How long does mourning last?
I'm sorta new at this, but I'll give it a shot anyway. My dad died of a massive heart attack just over a year ago. I went through a pretty rough mourning period, but it didn't seem to last very long. My mom is still very much in mourning to this day. I guess my question is: How can you tell if you've mourned enough? And how can you tell if you're avoiding it?
They say the worst is over when the pain stops and the good memories start. But how do I know I didn't just skip to the good memories?
— Distressed Lion
Dear Distressed Lion,
Although there’s no right way to process loss, it’s natural to wonder why your experience with grief contrasts with someone else’s. Signs of grief, along with the time spent grieving, vary from person to person as everybody processes loss in different ways. However, if grief negatively impacts a person’s daily functioning for more than a year, or if grieving becomes more debilitating over time, they may be experiencing complicated grief. In this case, professional treatment is recommended.
Grief is often experienced in waves and therefore can be challenging to pinpoint when you’re officially “done” mourning. It’s totally possible that you’ve processed your grief in a shorter time than your mom, which has allowed you to remember the happy memories with your dad sooner. However, you also mentioned wondering whether you’re being avoidant. It may be helpful to ask yourself if you feel you've grappled with the pain and acknowledged your true feelings regarding his death or if you've been ignoring them. Recognizing the pain and loss associated with death may make adapting to this new situation happen more quickly, but accepting and adapting to your loss doesn't mean that you weren't sad enough or didn't mourn enough. It may simply mean that you've continued through your grieving process at your own pace and not on anyone else's timeline.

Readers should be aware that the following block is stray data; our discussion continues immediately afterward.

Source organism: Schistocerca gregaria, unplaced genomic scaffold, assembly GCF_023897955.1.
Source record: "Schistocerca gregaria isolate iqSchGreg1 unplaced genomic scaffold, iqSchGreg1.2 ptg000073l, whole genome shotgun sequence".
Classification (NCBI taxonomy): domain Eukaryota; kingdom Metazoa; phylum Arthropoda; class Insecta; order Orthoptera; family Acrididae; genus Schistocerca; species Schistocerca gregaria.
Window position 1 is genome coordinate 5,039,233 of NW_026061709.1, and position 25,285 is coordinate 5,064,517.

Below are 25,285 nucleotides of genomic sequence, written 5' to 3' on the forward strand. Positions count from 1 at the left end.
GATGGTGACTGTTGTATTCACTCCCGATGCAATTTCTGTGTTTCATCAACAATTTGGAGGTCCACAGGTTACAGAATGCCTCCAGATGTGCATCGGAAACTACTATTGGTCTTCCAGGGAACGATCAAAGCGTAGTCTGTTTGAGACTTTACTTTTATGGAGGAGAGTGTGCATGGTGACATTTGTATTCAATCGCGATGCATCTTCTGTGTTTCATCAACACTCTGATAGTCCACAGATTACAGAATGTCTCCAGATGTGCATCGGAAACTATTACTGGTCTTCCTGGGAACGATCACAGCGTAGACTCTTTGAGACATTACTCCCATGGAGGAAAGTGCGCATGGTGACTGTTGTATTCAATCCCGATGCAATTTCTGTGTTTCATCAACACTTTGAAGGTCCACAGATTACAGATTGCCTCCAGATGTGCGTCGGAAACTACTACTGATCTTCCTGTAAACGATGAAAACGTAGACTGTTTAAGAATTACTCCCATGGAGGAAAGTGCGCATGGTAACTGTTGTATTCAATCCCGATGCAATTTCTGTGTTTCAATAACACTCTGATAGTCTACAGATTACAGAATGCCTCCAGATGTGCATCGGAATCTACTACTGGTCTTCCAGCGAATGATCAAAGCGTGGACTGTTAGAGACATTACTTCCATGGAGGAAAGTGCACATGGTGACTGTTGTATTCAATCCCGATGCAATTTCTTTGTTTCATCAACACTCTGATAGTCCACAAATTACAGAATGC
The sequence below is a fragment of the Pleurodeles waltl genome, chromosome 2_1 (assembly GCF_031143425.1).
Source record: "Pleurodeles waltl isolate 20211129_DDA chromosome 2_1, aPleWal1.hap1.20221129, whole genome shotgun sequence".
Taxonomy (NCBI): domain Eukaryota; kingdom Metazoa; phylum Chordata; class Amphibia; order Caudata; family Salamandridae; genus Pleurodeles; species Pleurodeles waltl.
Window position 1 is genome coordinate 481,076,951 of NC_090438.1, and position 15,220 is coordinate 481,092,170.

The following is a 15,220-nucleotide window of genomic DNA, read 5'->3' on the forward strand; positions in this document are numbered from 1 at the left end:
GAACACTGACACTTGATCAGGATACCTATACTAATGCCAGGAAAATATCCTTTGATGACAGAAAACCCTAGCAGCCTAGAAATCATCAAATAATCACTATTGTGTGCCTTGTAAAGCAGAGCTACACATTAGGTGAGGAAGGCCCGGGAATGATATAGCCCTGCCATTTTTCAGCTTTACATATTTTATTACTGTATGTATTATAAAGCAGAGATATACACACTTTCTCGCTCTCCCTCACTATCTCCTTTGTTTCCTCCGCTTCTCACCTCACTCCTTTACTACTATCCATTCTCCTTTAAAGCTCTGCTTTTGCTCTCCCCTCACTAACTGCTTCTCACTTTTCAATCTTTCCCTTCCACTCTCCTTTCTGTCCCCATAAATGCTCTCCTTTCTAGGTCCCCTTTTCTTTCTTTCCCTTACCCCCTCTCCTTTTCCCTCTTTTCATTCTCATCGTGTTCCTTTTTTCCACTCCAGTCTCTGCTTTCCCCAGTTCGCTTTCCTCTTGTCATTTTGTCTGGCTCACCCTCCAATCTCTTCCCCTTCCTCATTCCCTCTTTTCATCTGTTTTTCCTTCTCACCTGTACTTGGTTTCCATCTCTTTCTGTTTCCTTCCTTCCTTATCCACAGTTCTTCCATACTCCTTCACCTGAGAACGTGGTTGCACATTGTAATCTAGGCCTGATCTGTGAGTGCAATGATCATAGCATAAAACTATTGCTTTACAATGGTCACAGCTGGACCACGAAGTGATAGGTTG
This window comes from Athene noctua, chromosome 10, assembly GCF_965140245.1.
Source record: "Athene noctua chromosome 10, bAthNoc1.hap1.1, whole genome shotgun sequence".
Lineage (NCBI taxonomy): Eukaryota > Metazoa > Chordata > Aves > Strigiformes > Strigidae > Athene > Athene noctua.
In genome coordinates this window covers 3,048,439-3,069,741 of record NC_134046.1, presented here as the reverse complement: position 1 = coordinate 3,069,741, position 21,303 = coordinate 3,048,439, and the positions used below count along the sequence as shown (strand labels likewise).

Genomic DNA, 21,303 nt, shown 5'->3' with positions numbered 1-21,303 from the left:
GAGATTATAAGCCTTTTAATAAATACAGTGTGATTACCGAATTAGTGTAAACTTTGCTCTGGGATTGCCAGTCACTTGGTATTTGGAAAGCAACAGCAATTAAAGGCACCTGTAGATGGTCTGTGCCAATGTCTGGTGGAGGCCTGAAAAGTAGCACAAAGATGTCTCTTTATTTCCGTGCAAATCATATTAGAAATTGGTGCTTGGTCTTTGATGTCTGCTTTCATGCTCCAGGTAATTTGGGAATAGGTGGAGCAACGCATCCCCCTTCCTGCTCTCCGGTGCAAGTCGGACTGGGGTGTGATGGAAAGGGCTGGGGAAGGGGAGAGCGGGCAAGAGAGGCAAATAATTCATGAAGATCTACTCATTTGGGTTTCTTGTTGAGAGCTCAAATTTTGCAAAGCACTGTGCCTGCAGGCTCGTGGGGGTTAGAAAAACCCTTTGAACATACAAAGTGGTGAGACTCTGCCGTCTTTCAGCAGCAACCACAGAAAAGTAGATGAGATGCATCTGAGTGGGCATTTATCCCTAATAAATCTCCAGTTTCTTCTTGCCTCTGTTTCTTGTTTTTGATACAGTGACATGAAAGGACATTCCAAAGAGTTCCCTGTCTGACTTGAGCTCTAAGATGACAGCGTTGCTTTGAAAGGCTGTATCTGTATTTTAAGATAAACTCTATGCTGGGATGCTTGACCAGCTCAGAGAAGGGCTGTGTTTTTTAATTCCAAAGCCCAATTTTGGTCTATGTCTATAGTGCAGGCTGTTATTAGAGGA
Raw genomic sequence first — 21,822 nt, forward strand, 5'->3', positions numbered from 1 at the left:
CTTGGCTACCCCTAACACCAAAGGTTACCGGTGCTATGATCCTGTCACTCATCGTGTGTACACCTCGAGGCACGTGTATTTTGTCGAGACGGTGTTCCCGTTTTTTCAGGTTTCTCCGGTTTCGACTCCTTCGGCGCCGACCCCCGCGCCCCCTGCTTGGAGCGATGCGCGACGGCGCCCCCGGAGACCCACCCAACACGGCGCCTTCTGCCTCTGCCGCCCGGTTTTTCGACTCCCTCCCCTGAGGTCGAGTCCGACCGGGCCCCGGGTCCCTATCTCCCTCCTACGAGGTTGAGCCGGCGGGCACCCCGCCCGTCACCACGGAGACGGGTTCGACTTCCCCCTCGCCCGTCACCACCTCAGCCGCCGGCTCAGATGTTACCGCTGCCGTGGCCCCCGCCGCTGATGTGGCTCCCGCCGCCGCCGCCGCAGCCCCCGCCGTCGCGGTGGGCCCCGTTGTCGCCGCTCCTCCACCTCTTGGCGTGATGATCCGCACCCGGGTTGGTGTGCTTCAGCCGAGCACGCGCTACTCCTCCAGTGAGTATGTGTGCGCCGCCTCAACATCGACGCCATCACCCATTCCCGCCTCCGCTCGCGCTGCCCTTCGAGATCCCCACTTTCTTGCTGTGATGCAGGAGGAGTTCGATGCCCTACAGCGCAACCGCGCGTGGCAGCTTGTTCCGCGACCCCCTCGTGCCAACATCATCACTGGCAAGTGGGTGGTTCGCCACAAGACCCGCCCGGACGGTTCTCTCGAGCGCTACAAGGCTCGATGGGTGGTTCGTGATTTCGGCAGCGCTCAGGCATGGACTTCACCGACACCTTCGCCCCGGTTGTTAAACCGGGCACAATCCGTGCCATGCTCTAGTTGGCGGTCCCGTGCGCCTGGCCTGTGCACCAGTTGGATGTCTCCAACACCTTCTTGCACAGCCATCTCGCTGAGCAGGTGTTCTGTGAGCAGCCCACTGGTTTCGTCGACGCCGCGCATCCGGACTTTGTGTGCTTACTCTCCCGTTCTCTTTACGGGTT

In your mom’s case, it could be that she’s experiencing a more intense grief called complicated grief. This type of grief occurs when a person exhibits signs of intense grief for over six months. Additionally, they may experience extreme sadness, struggle to focus on anything else, experience physical or emotional numbness, withdraw socially, and have trouble maintaining everyday routines. Certain factors, such as being an older woman or losing a loved one unexpectedly or suddenly can increase the likelihood of someone experiencing complicated grief. Younger people can be more vulnerable to complicated grief as well. In addition, a person may experience grief more severely if they have a history of preexisting mental illness, previous suicide threats or attempts, family struggles, and trouble trusting others. Having a complicated relationship with the person who died may also make processing grief more difficult. In these situations, speaking with a mental health professional may be beneficial to help adapt and cope with grief.
Someone’s reaction to a loved one’s death may also depend on their cultural values and perspective on death, as well as their distinct relationship with that person. Because you and your mom had unique relationships with your father, your reminders of him may be different and cause different reactions. Reminders may be prompted by any of the five senses, and, along with anniversaries (e.g., the date of a loved one’s death, their birthday, a wedding anniversary, or holidays), may result in waves of grief. “Anniversary reactions” or responses to reminders aren’t necessarily signs that you’re stuck in a stage of the grieving process, rather they may simply be a part of life when someone you know or care about dies. However, if these reactions begin to negatively impact your daily life, you may find professional support to be beneficial.
As you continue to adjust to the loss of your dad and the changes that have occurred as a result, consider some things you can do to take care of yourself. You might find that eating nutritious foods, staying physically active, and making time to do enjoyable activities that relax you are helpful. Experts also recommend limiting the use of alcohol and other drugs, which may hamper your ability to fully process grief. It also may be helpful to talk with friends and family about your experience with grief. Bereavement counseling is also an option. If you continue having concerns with how you’re processing grief, consider contacting a mental health professional to learn more about resources and available treatment.
Originally published Dec 11, 1995
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